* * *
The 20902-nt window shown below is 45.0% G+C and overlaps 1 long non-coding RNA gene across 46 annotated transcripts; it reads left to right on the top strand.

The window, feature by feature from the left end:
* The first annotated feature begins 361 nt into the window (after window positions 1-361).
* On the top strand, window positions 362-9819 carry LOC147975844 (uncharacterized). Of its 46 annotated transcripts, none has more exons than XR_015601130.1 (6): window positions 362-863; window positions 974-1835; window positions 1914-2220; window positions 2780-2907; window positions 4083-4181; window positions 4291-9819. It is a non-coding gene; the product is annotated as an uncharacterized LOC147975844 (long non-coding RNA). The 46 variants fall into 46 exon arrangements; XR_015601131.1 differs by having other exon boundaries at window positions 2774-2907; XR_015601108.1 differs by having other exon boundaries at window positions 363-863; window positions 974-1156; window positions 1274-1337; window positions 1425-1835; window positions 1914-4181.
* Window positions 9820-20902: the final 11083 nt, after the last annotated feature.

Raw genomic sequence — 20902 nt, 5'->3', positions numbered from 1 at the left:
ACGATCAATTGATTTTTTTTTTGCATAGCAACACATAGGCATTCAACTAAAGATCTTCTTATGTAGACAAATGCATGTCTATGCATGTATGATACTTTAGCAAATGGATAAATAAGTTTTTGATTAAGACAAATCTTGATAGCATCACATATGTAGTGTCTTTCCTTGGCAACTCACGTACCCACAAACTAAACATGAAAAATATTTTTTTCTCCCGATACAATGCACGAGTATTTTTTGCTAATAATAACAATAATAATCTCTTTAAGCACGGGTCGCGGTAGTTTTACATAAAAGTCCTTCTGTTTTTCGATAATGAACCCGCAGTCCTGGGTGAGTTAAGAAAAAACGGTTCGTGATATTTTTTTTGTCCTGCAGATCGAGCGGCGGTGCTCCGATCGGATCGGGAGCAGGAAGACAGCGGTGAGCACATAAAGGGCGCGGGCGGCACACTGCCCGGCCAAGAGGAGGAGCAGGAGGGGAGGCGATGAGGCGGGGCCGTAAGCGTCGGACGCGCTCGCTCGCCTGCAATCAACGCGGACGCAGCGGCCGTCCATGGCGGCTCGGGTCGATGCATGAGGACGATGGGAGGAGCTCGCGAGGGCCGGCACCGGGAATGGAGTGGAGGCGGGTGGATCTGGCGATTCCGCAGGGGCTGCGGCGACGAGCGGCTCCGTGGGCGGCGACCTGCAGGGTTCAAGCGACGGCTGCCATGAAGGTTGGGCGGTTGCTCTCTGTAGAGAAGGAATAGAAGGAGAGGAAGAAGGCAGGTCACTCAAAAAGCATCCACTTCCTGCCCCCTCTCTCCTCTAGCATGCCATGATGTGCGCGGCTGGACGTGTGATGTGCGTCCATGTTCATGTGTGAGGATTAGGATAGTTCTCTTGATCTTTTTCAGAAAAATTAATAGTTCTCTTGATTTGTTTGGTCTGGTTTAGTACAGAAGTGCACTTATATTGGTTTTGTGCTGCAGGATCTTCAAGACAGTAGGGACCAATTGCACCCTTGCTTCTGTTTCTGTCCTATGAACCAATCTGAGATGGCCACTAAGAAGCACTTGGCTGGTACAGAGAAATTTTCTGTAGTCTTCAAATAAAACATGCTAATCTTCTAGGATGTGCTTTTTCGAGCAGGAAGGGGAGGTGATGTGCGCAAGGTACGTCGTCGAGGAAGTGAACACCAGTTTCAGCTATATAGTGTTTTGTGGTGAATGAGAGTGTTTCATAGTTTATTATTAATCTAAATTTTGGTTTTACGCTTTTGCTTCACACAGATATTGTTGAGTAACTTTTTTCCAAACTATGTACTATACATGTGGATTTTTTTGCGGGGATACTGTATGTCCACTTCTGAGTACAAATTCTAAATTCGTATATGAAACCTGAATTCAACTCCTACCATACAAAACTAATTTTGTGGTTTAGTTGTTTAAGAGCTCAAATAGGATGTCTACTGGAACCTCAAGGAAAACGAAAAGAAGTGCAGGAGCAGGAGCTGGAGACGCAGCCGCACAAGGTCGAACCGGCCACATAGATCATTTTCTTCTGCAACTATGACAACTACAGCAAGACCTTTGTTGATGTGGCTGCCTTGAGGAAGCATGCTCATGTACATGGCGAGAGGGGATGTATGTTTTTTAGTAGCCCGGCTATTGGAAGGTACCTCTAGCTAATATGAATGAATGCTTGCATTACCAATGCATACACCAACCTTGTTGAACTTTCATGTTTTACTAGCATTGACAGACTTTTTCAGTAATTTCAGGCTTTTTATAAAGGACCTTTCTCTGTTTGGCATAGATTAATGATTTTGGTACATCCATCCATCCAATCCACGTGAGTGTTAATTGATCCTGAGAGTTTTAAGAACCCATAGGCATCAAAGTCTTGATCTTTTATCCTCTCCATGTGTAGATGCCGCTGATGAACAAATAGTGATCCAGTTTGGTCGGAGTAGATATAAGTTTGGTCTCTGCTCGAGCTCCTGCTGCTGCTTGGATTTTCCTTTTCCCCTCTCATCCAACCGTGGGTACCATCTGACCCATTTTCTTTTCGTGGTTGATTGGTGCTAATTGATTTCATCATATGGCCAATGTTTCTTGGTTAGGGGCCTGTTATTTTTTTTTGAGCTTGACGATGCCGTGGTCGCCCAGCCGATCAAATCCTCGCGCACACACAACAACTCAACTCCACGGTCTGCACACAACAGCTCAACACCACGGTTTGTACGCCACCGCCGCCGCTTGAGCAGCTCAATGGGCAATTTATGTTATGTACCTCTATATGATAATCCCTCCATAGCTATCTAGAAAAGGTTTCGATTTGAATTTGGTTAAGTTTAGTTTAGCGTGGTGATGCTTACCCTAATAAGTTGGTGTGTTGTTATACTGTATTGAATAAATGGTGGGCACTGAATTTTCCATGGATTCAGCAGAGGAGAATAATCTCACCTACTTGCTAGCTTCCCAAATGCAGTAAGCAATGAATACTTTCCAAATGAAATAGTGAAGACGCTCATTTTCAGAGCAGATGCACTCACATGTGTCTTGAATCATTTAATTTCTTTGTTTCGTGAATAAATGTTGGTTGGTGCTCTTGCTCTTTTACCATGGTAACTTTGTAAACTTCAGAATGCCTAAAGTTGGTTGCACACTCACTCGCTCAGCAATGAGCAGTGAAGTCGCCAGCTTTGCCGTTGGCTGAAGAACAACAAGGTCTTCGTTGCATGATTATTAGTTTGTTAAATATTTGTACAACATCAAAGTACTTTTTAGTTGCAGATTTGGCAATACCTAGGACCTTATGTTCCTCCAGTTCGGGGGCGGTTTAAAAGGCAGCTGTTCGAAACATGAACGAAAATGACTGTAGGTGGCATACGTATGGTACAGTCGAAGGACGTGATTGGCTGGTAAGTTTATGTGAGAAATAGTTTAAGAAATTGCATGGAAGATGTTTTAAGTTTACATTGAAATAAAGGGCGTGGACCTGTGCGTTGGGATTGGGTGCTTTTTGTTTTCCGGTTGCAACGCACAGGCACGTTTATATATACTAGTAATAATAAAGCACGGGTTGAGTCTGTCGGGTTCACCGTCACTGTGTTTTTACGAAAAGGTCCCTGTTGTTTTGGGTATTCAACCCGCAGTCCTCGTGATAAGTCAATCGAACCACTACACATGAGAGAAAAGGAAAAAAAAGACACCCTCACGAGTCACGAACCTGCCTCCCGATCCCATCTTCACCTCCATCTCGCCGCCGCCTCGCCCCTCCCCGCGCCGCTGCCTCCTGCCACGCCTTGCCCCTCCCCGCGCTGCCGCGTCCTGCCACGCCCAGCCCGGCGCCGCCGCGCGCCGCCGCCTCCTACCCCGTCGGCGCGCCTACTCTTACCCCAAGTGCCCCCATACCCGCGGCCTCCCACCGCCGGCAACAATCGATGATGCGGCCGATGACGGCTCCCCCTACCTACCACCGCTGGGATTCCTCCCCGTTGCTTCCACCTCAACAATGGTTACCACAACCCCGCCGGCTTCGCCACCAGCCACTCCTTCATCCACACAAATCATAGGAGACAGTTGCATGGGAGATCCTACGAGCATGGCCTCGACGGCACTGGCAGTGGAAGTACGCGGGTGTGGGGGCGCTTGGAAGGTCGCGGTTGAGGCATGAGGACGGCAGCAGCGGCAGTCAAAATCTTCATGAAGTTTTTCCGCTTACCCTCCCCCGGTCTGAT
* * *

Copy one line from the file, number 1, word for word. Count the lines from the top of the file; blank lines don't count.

The 20902-nt window shown below is 45.0% G+C and overlaps 1 long non-coding RNA gene across 46 annotated transcripts; it reads left to right on the top strand.